Give this Dodgers' title an asterisk, one that signifies a season of unique difficulty
Dodgers pitcher Tony Gonsolin pitches in the first inning against the Tampa Bay Rays in Game 6 of the World Series at Globe Life Field in Arlington, Texas on Tuesday.
Put the asterisk on this season.
This Dodgers Championship, won Tuesday night in Game 6 of the World Series with a 3-1 win over the Tampa Bay Rays, should stand out. Not because it was easier. Or because a title somehow meant less this year.
On the contrary, at least according to the Dodgers.
This pandemic-altered season was not only different from any other, players believe it was harder than any before - a test of mental strength and personal sacrifice that should be accompanied by a footnote treated with additional appreciation that should be forever should be seen in a different light.
"In many ways," said Justin Turner before the game, "it was more of a challenge."
This certainly turned out to be for Turner, who tested positive for the coronavirus and was removed in the eighth inning of Game 6 of the World Series on Tuesday. It was a sobering reminder of how the postseason could be jeopardized by the virus at any point.
The season was shorter, but the playoffs were longer. There was less travel, but more stress. The Dodgers had the best record in the National League, but enjoyed virtually none of the perks of a regular No. 1 seed. And after following health and safety protocols all season, they spent the final three rounds of the playoffs in a makeshift hotel bubble in North Texas.
When it all finally came to an end and 32 years of waiting for the Dodgers' seventh championship, the celebration of the team at Globe Life Field made it clear.
This performance was not normal. It meant so much more.
"All of the things that we had to deal with - you could argue that it's even more difficult," said manager Dave Roberts. "We're not even talking about the playoff format, just all of the things we had to do as opposed to the long, rigorous six-week spring training, 162, the regular format."
The post-game celebration underscored much of the uncertainty this season. Turner came out of the dugout knowing he had tested positive, but posed for photos with the trophy and exchanged handshakes and hugs with his teammates - some masked, some not.
Andrew Friedman, president of the baseball operations team, stated after the game that most of the people in the Dodgers Bubble had already been exposed to gymnasts.
"Now it's important that we all test negative no matter how often or whatever the logs are to make sure we don't run out and potentially give it to someone else," Friedman said. "We were all in a bubble, so I think the contact and interaction between us who were in that bubble is pretty high."
With this in mind, however, there was one question that was particularly missing at post-game press conferences. The validity of this title was no longer in doubt.
The Dodgers had been pressured on the issue of legitimacy since the start of the season that summer. Many wondered if a championship this fall would fill the void left by the World Series defeats in two of the past three years, or whether the alleged title favorites could really reach their potential in a regular season of just 60 games.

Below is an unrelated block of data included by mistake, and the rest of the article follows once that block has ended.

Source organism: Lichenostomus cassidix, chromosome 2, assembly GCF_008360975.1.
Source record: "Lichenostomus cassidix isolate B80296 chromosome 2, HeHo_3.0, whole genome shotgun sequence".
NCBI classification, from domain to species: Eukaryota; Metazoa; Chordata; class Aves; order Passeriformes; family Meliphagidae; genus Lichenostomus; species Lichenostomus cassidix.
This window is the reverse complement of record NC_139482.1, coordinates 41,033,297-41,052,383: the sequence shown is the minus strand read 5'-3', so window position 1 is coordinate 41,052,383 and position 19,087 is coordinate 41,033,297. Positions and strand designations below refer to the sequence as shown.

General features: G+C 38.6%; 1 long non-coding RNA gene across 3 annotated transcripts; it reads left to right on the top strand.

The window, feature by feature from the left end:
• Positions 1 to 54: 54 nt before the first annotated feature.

However, the team's answers have never wavered.
"Of course we understand it's a different season," Turner said ahead of Tuesday's game. “That was one of the first things we talked about when we were together again: you see, no matter how many games we play, no matter what the postseason is, if there is a championship to be won, we will strive for that and do everything in our power to bring it home. "
Baseball alone was tough enough, especially in a postseason when the Dodgers with the best seeds were crapshoot best-of-three wildcard series, forcing them to a seven-game National League championship series in seven days to play and they pitted against the best team from the American League.
But all of the other factors - the social distancing requirements and constant COVID testing and removal of in-game video reviews, and the general uncertainty of a season amid a global health crisis - have weighed heavily on the Dodgers as well.
"I think it was more of a challenge for us to get out of the field," said Kiké Hernández, whose wife is about to have their first child. “The whole COVID thing has affected a lot of people's routines. I'm from Puerto Rico and I haven't seen my family in a long time. I think there are a lot of people in this clubhouse who can share this feeling and have not seen their families in a long time. Besides baseball, the biggest challenge was dealing with everyday life. "
These glitches will not go away anytime soon. However, the triumph on Tuesday made them feel far more manageable. For the Dodgers the steepest mountain has now been climbed. Your most difficult task has culminated in a long-awaited title.
"There shouldn't be an asterisk," said Roberts. "And I stand by it."
Or at least not a footnote with a negative connotation. Perhaps a gold star instead, or an underlined stress in MLB's record books.
This wasn't a normal championship, after all. An improved distinction is probably deserved.
"There are a lot of things that go with it," Turner said before scrutinizing his post-game celebration when he simply claimed a World Series ring was still on his mind. "You can make an argument to say that it could be more difficult."
This story originally appeared in the Los Angeles Times.
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